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Re: [VM] Info node "External Messages"

From: Uday Reddy
Subject: Re: [VM] Info node "External Messages"
Date: Mon, 9 Apr 2012 11:07:20 +0100

Alan Wehmann writes:

> This leads me to ask the speculative question of why wasn't the design
> decision made to have the Presentation buffer show the header
> information for a large message--without fetching the body, and then
> letting the user decide whether or not to fetch the body, based upon
> the header contents?  

The original motivation for "external messages" mechanism (also called
"headers-only messages" during their inception) was to allow VM folders to
be small.  Some people get megabytes to gigabytes of email on a monthly
basis, and keeping all of it in an Emacs buffer is impractical.  Some people
also use gmail with practically infinite mail folders and downloading all of
it into an Emacs buffer is also impractical.

Reducing the *initial* download-time was also a motivation, because Emacs is
basically locked up while it is downloading messages.  (Note that
Thunderbird doesn't have the second problem, because it is written in a
language with concurrent threads.  We will have to wait for Emacs Lisp to
develop concurrent threads to implement something similar for VM.)  

I knew that Rob F had this on his To-Do list, and it now appears that Kyle
Jones had it on his To-Do list too.  Neither of them got around to doing it.
It was a major task to implement them, because it required a careful
re-engineering of almost all of VM.

Avoiding the downloading of *individual messages* wasn't particularly on my
mind.  The wait-time there is not significant, at least in my experience,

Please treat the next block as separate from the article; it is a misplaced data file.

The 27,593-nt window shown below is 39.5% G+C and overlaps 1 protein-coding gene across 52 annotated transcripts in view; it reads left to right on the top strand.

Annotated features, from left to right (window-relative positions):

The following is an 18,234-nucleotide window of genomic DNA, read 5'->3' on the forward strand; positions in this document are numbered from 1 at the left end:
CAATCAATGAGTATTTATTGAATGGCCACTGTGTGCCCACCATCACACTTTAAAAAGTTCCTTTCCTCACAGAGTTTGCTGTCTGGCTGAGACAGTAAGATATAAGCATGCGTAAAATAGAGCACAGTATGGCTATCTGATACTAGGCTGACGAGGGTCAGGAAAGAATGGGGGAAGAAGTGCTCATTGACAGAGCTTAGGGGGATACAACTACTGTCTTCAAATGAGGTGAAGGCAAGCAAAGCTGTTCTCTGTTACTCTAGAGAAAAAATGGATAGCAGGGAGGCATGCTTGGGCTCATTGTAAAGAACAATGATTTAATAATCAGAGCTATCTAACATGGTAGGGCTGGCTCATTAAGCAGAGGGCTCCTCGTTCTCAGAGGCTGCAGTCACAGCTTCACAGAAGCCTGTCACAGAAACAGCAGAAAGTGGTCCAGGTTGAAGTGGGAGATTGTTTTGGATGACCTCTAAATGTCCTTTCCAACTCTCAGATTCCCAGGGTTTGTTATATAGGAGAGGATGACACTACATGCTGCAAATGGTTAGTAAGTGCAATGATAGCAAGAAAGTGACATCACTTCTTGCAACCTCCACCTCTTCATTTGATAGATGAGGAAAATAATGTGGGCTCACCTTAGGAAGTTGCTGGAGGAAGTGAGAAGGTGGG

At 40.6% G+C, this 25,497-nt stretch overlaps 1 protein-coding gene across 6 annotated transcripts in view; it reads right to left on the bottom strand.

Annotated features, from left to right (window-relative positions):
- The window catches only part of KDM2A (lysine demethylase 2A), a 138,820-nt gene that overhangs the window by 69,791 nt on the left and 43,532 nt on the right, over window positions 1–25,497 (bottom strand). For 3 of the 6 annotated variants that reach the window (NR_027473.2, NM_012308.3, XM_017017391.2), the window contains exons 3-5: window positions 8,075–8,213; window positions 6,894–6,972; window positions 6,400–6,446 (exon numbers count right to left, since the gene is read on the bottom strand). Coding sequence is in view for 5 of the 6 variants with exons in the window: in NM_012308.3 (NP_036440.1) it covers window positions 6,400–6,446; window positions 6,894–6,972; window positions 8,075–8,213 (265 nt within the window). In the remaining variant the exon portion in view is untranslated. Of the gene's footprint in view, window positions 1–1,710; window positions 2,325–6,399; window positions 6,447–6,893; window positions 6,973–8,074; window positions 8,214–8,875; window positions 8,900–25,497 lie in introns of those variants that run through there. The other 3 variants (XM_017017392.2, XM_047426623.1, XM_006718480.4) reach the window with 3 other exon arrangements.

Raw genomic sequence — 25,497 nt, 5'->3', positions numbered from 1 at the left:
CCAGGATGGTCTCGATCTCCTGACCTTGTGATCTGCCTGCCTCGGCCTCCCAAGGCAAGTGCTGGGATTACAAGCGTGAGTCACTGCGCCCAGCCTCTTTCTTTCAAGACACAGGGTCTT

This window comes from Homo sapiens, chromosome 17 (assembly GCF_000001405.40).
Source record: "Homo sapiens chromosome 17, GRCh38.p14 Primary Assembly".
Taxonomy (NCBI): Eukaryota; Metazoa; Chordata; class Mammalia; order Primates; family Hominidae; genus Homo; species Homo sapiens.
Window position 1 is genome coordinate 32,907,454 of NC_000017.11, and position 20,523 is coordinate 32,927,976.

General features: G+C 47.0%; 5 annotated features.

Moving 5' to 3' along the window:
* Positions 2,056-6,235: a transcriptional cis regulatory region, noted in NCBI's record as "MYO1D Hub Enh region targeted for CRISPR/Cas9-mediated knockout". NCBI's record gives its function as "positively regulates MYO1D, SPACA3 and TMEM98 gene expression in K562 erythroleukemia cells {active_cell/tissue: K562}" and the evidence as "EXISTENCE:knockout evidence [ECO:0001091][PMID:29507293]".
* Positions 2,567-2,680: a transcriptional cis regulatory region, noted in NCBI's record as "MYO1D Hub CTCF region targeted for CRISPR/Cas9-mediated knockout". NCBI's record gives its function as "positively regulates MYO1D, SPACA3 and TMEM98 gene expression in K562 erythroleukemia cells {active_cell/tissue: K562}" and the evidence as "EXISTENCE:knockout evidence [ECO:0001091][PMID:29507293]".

and I also think it is quite rare for people to want to delete a message
without even looking at it.  But it is on the To-Do list and I might spend
some time on it depending on how important it turns out to be.  (Note that
Thunderbird doesn't have such a feature.  It downloads a message as soon as
you want to view it.)

It could be more important to avoid downloading attachments.  That way, you
can download the basic text of the message and decide to delete it.  This is
also on the To-Do list, but it requires significant amount of new coding to
query and parse the MIME structure of messages from the IMAP server.  So, it
will only get done when I get a large block of free time.

> Any decision the user wishes to make about
> deleting the message--based upon the header contents--could be made at
> this point also, rather than the interactive question that asks him
> about deleting the message even if he hasn't seen the header
> information (with IMAP folders, it is not clear to me the
> circumstances under which he would be asked the interactive questions
> about downloading a large message and if he wishes to delete it--as I
> experienced when using the IMAP inbox folder as a spool file).  

There are no interactive questions with IMAP folders.

It is possible to delete the message without viewing it, but it requires
some planning on the part of the user.  In typical usage, the users will
tend to view the message before deleting it, and that requires downloading
the message.  (The same answer as to the previous question.)

> it.  Does the design choice that was made have something to do with
> whether or not the server has the capability to provide only the
> headers of the message?

No, the server capability is not an issue.  All IMAP and POP servers have
the capability to provide the headers if we ask for them.  The issue is more
of how to organize the internals of VM so that it can deal with a message
without the body in the first instance, then download the body, and
recalculate everything.  (There are some dark corners in VM here in terms of
how VM interacts with the Emacs display engine.  I don't fully understand
how it works and doing it wrong can cause "jumping cursor" problems.  Rob
F's 8.1.x branch had many such problems, and I applied some "vodoo" here and
there to make them go away without really understanding why they were
happening.  See revisions 565, 544.1.22, 544.1.31, 647, 969.1.2 in the
trunk.  So, some things which appear to be simple on the surface actually
turn out to be hard.)


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